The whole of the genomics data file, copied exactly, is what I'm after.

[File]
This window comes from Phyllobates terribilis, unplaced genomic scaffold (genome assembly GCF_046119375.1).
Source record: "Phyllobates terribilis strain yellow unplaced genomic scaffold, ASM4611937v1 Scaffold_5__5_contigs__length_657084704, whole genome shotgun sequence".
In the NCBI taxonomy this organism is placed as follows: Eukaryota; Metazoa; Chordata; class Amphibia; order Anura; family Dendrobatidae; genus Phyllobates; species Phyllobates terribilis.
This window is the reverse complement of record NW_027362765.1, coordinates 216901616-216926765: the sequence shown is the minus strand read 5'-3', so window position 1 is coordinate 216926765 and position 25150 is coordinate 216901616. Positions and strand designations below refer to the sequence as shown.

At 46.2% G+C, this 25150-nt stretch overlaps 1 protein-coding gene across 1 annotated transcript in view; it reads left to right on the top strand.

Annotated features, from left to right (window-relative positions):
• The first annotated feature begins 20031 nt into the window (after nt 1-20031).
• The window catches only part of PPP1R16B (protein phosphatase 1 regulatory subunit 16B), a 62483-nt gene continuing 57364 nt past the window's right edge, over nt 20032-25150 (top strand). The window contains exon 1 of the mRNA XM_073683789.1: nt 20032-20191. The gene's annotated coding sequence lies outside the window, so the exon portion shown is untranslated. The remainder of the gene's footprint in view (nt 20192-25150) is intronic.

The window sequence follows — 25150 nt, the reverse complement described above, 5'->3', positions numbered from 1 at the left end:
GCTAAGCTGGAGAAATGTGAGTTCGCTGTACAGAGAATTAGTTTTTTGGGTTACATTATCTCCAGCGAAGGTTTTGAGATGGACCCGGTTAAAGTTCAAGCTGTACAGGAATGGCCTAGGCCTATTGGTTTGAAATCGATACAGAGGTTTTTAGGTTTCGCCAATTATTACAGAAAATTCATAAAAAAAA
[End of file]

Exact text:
This window comes from Phyllobates terribilis, unplaced genomic scaffold (genome assembly GCF_046119375.1).
Source record: "Phyllobates terribilis strain yellow unplaced genomic scaffold, ASM4611937v1 Scaffold_5__5_contigs__length_657084704, whole genome shotgun sequence".
In the NCBI taxonomy this organism is placed as follows: Eukaryota; Metazoa; Chordata; class Amphibia; order Anura; family Dendrobatidae; genus Phyllobates; species Phyllobates terribilis.
This window is the reverse complement of record NW_027362765.1, coordinates 216901616-216926765: the sequence shown is the minus strand read 5'-3', so window position 1 is coordinate 216926765 and position 25150 is coordinate 216901616. Positions and strand designations below refer to the sequence as shown.

At 46.2% G+C, this 25150-nt stretch overlaps 1 protein-coding gene across 1 annotated transcript in view; it reads left to right on the top strand.

Annotated features, from left to right (window-relative positions):
• The first annotated feature begins 20031 nt into the window (after nt 1-20031).
• The window catches only part of PPP1R16B (protein phosphatase 1 regulatory subunit 16B), a 62483-nt gene continuing 57364 nt past the window's right edge, over nt 20032-25150 (top strand). The window contains exon 1 of the mRNA XM_073683789.1: nt 20032-20191. The gene's annotated coding sequence lies outside the window, so the exon portion shown is untranslated. The remainder of the gene's footprint in view (nt 20192-25150) is intronic.

The window sequence follows — 25150 nt, the reverse complement described above, 5'->3', positions numbered from 1 at the left end:
GCTAAGCTGGAGAAATGTGAGTTCGCTGTACAGAGAATTAGTTTTTTGGGTTACATTATCTCCAGCGAAGGTTTTGAGATGGACCCGGTTAAAGTTCAAGCTGTACAGGAATGGCCTAGGCCTATTGGTTTGAAATCGATACAGAGGTTTTTAGGTTTCGCCAATTATTACAGAAAATTCATAAAAAAAA